public function iRunTheHelloWorldModule()
    {
        $this-\>output = $this-\>helloWorldModule-\>sayHello();
    }

    /**
     [email protected] I should be presented with :argument
     */
    public function iShouldBePresentedWith($argument)
    {
        expect($this-\>output)-\>toBe($argument);
    }
}

What are we doing here ? Well to start with we create a new instance of our HelloWorld model class as assign it to a private variable that we can inspect and use in future steps. In the When step we call the sayHello method and store the output in a variable again. Finally we make our assertion of the output to ensure the string returned is what we expect. Pretty simple but it shows how powerful PHPSpec and Behat can be when used in combination as well as how we now have the ubiquitous language that we used to describe the core domain with.

If you save the file and run ./bin/behat you will see that the tests are all green now and it ran really fast.

Writing a scenario for the CLI

Great so now we know that our core domain behaves as we expect lets create a functional test to make sure when we run the Magento 2 CLI command our new command is listed.

This time create a new file under features/Cli/Hello-world-cli-module.feature with the following content

Feature: The Hello World module should return Hello World when ran
  In order to learn Magento 2
  As a developer excited to learn more
  I want to get feedback when I run my CLI module

  Scenario: The hello World module will return a string
    Given My module exists
    When I run "bin/magento jcowie:helloworld" from the command line
    Then I should see "Hello World" returned

You will notice it looks similar to the core domain senario but this time we are actually running bin/magento to invoke Magento 2 and our command.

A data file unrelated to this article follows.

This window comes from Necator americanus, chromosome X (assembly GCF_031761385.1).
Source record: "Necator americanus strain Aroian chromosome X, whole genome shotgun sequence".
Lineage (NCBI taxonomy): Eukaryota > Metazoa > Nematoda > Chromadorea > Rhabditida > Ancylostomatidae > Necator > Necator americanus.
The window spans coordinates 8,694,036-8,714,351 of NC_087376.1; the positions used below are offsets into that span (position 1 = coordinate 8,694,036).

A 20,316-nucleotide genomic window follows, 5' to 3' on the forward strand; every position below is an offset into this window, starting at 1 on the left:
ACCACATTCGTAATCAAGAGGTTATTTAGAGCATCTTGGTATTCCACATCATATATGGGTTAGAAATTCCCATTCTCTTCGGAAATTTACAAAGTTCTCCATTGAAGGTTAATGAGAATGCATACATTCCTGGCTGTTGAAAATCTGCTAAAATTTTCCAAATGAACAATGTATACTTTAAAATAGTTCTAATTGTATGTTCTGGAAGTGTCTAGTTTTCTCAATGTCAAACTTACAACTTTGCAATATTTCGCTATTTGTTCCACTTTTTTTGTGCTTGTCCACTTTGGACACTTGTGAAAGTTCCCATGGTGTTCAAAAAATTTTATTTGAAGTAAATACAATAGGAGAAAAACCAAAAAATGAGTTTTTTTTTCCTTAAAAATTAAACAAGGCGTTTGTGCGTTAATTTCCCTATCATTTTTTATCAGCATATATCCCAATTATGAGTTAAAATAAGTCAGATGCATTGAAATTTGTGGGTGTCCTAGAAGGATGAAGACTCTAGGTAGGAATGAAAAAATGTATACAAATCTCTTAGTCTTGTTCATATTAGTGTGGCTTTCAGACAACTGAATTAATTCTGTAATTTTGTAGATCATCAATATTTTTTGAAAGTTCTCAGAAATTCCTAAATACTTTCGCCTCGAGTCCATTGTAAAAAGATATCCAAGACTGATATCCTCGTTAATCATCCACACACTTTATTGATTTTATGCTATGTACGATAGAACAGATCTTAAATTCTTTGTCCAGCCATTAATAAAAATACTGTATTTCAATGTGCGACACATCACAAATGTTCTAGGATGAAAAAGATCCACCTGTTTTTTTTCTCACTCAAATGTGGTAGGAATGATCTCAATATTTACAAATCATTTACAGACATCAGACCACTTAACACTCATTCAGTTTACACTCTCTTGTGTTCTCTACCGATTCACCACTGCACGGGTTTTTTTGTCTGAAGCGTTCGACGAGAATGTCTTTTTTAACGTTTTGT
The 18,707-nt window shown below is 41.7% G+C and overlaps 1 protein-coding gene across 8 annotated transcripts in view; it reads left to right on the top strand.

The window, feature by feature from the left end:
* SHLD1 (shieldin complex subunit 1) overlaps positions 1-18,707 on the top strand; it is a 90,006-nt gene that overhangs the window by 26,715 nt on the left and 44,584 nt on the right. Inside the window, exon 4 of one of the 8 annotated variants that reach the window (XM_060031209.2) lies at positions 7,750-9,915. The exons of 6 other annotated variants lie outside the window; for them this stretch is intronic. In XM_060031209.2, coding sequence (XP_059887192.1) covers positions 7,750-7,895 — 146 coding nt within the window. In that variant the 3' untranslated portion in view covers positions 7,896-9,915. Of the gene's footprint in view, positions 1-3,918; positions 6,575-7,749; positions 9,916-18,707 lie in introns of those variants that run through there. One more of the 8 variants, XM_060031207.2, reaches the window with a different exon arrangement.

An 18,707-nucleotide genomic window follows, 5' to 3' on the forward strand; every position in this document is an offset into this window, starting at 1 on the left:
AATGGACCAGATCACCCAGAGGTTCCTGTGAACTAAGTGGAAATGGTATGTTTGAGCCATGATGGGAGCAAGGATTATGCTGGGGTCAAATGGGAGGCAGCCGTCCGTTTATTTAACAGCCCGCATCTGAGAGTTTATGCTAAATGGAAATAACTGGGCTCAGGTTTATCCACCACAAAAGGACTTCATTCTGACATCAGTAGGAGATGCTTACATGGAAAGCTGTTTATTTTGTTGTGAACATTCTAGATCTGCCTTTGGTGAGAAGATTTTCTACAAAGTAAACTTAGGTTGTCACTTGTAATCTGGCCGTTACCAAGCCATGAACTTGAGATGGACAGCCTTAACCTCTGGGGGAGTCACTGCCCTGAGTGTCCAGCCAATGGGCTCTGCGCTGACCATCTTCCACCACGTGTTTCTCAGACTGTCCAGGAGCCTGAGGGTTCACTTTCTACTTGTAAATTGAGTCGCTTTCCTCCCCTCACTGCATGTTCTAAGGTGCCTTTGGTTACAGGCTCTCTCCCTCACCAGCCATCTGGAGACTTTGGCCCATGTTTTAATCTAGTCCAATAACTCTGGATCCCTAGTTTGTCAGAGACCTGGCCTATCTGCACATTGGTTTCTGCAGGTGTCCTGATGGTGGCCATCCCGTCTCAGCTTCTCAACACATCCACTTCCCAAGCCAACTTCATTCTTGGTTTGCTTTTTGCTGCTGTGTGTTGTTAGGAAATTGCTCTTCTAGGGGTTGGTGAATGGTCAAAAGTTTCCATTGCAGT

Lets replace CliContext.php with the following:

\<?php

use Behat\Behat\Tester\Exception\PendingException;
use Behat\Behat\Context\Context;
use Behat\Behat\Context\SnippetAcceptingContext;
use Behat\Gherkin\Node\PyStringNode;
use Behat\Gherkin\Node\TableNode;
use Symfony\Component\Process\PhpExecutableFinder;
use Symfony\Component\Process\Process;

/** 
 * Defines application features from the specific context.
 */
class CliContext implements Context, SnippetAcceptingContext
{
    private $output;

    /**
     [email protected] My module exists
     */
    public function myModuleExists()
    {
        if (file_exists("src/Jcowie")) {
            return true;
        } else {
            throw new PendingException("Folder not found for module");
        }
    }

    /** 
     [email protected] I run :command from the command line
     */
    public function iRunFromTheCommandLine($command)
    {
        $process = new Process(getcwd() . "/".  $command);
        $process-\>run();

        $this-\>output = $process-\>getOutput();
    }

    /**
     [email protected] I should see :output returned
     */
    public function iShouldSeeReturned($output)
    {
        expect(trim($this-\>output))-\>toBe($output);
    }
}

Im using the Symfony component Process to actually run the CLI commands so in the When I create a new process and store the output in a private variable. Then in the Then step I use the expect lib to ensure the output is what I want.

Conclusion

Although the examples here were very simple, you can see how easy it is to use Behat to test both the core domain and the CLI. In the next guide I will go through how we can connect to the database with Behat and how we can setup and configure Selenium to start testing the web application.